BELGRADE – At the panel discussion “Serbia and Paris Agreement” held at the EU Info Centre, Richard Maša of the EU Delegation to Serbia said that Serbia would have to achieve its GHG reduction goals and set new, more ambitious goals in the future, EU Delegation to Serbia stated.
He said that Serbia would have to adapt its economy to the challenges of climate change by making it more resilient to the climate impacts, which Serbia is already experiencing.
“Water, agriculture and forestry are key sectors with a high exposure to climate change induced risks in Serbia,” Maša said and reminded about the impact of climate change reflected in the disastrous floods which stuck Serbia and the region in 2014.
Maša said that “Serbia was among the first in the region and among the EU candidate countries to declare its National Contribution to the Paris goals and ratified the Agreement this last month.”
He said that this was great news, but added that had significant challenges ahead.
Maša said that many refugees who came through Serbia had fled their homes because of droughts, floods and famines all of which were a consequence of climate change.
He said that the EU supported Serbia in facing climate change impacts.
Maša recalled that the EU supported the responsible Ministry in developing a strategy for both climate change mitigation and adaptation strategy that should outline ways and means on how to make Serbia and its economy continue to grow amidst climate change risks.
Maša said that since 2014 allocated close to €200 million to Serbia for the flood relief of victims and enhance administrative capacity and infrastructure to enable better flood risk management in the future.
He said that the debate was organized in the context of EU Climate Change Diplomacy week. He added that the EU and EU embassies around the world, together with Member States’ representations were organising a series of events to celebrate the historic Paris climate deal concluded in 2015 by 195 countries around the globe and focus attention on its implementation.
“Climate diplomacy week allows us to better understand situations and views of our partner countries, like Serbia. It is important to align our positions so that we can make faster progress and together achieve the ultimate objective of Paris of staying under well below the 2 degrees Celsius,” he said.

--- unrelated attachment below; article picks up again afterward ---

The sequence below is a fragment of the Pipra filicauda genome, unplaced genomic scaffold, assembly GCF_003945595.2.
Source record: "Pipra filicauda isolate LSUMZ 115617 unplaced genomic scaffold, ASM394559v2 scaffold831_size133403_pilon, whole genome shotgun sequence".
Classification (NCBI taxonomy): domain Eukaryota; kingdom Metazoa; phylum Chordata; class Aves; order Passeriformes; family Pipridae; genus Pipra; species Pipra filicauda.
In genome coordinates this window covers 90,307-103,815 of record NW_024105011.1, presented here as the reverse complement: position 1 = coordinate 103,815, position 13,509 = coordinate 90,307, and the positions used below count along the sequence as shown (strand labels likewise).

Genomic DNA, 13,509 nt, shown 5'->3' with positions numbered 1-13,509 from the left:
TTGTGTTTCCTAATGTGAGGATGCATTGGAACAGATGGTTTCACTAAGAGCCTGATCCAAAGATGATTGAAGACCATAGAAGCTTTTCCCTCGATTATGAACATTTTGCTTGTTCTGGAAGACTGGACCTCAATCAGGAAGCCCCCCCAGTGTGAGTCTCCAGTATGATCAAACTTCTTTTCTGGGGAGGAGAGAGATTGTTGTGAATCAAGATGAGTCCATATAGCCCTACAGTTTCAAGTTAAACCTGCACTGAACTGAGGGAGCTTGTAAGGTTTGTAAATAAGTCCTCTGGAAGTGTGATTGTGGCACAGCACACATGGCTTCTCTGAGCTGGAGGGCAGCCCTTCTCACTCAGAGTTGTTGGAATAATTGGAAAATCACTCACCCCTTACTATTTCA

Maša said that in the years to come it would be extremely important to integrate climate and energy policies, so as to reach energy efficiency and renewable energy goals under the Paris Agreement and make the energy infrastructure more resilient and reliable.
“The importance of fighting climate change is reflected in the fact that we are ready to allocate up to 20% of the annual EU assistance package to climate-related actions, this means some €40 million annually or more if needed,” Maša said.
He congratulated the Serbian officials on the adoption of and amendments to the Law on ministries and the fact that the “sector of environmental protection would get its own ministry,” adding that he hoped that the new minister would bring fresh energy for the much needed reform in that area.
Commenting on the US announcement about dropping out of the Paris Agreement, Policy Officer at the DG CLIMA Ivana Mijatovic said that the EU would not renegotiate the Agreement, describing it as “fair, ambitious and appropriate” as it allowed everyone to pursue their own policies.
She said that 187 countries, out of the 195 signatories, had thus far declared their national contributions regarding the reduction of GHG.
Head of Climate Change Department at the Ministry of Agriculture and Environmental Protection Danijela Bozanic said that estimates showed that the climate change and extreme weather-induced damage in Serbia amounted to over €5 billion.
She described the 2014 floods as catastrophic, but added that droughts incurred 70 per cent of total damage.
Bozanic also said that when it comes to addressing the impacts of climate change, investing a single Euro in prevention can save up to six Euros.